Andrea Michelle Gomez, CUNY Graduate Center, City College of New York, Earth and Environmental Sciences, New York, NY, United States; NOAA EPP Earth System Sciences and Remote Sensing Scholar, New York, NY, United States, Kyle McDonald, CUNY City College of New York, Department of Earth and Atmospheric Science, New York, NY, United States; NOAA Center for Earth System Sciences and Remote Sensing Technologies and Department of Earth & Atmospheric Science, New York, NY, United States, Karsten Shein, ExplorEIS, Ashville, NC, United States, Stephanie DeVries, University of Tennessee Chattanooga, Geology and Environmental Sciences, Chattanooga, United States, Milton Carlo, University of Puerto Rico Mayaguez, Mayaguez, PR, United States, Roy Armstrong, University of Puerto Rico, Dept. Marine Sciences, Lajas, PR, United States, William J Hernandez, University of Puerto Rico-Mayagüez, Electrical and Computer Engineering, United States and Ross Cunning, Shedd Aquarium, Coral Research Biologist, Chicago, United States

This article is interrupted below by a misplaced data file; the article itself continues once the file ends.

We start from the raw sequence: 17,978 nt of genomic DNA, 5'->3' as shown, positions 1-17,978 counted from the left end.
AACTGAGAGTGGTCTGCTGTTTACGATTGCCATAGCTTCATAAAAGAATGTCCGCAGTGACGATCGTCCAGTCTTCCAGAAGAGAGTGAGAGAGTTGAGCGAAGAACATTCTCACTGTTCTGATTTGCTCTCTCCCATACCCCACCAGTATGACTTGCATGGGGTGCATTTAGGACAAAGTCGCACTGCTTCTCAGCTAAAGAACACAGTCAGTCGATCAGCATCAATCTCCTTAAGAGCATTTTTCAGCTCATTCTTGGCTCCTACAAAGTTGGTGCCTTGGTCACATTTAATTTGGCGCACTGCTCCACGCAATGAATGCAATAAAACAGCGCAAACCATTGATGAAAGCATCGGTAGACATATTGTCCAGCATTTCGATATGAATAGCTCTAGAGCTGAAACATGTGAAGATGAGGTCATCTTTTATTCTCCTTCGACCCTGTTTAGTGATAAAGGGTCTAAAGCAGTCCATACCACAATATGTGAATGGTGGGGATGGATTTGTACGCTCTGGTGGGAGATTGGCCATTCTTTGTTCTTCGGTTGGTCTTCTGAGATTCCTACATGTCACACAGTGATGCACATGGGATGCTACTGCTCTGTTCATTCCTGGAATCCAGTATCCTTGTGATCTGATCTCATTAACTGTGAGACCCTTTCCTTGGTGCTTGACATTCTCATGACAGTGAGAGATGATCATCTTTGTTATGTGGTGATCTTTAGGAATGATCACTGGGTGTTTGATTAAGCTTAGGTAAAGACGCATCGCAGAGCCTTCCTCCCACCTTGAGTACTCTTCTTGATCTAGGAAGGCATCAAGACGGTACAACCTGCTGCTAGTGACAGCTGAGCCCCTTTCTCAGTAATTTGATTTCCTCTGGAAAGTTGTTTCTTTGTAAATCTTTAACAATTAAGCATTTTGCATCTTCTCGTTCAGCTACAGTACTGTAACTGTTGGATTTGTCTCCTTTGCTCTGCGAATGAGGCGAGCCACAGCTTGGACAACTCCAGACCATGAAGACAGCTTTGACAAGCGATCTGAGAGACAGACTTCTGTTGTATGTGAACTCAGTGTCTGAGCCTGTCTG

Coral reefs cover less than one percent of the sea floor and are among the most biologically diverse ecosystems on Earth. Tragically, because of climate change-driven rising sea temperatures, most of the world’s reefs are threatened and in decline. Coral reefs can recover from thermal stress but recovery is often non-uniform and depends on the duration and recurrence of the stress. It has been hypothesized that the coral-algae symbiont community dynamics and/or environmental variables may relate to spatial irregularities in stress occurrence and recovery, however data are insufficient to quantify and understand these factors. Satellite remote sensing datasets support global-scale characterization and monitoring of risk to reefs associated with rising ocean temperatures. This research investigates relationships between temperature collected in situ in reefs, the corresponding sea surface temperature (SST) as observed by satellite remote sensing, and the seasonality of the coral-algae symbiont communities. Continuous time series temperature is recorded in situ and analyzed for multiple reefs in La Parguera, Puerto Rico, and compared with three remote sensing satellite-based SST datasets: (1) NOAA’s Coral Reef Watch 5km, daily SST product (version 3.1), (2) the Jet Propulsion Laboratory’s Group for High Resolution SST 1km, daily SST product, and (3) the UK Meteorological Office’s Operational Sea Surface Temperature and Sea Ice Analysis (OSTIA) 5km, daily SST product. These data are assessed in conjunction with symbiont community identity and density determined by using quantitative PCR analysis, to assess relationships between symbiont community and thermal regime. This research seeks to determine which remote sensing SST product best represents the temperature at depth in the coral reef biomes and to assess the algae symbiont community dynamics. Outcomes of this project include novel time series ocean temperature measurements collected in situ in coral reef communities that help fill the in situ environmental data gap, and statistical analysis of these in situ measurements as compared with the remote sensing satellite-based SST datasets. A goal of this research is to further understanding of seasonal symbiont shuffling and help coral conservation efforts to improve the thermal tolerance of corals.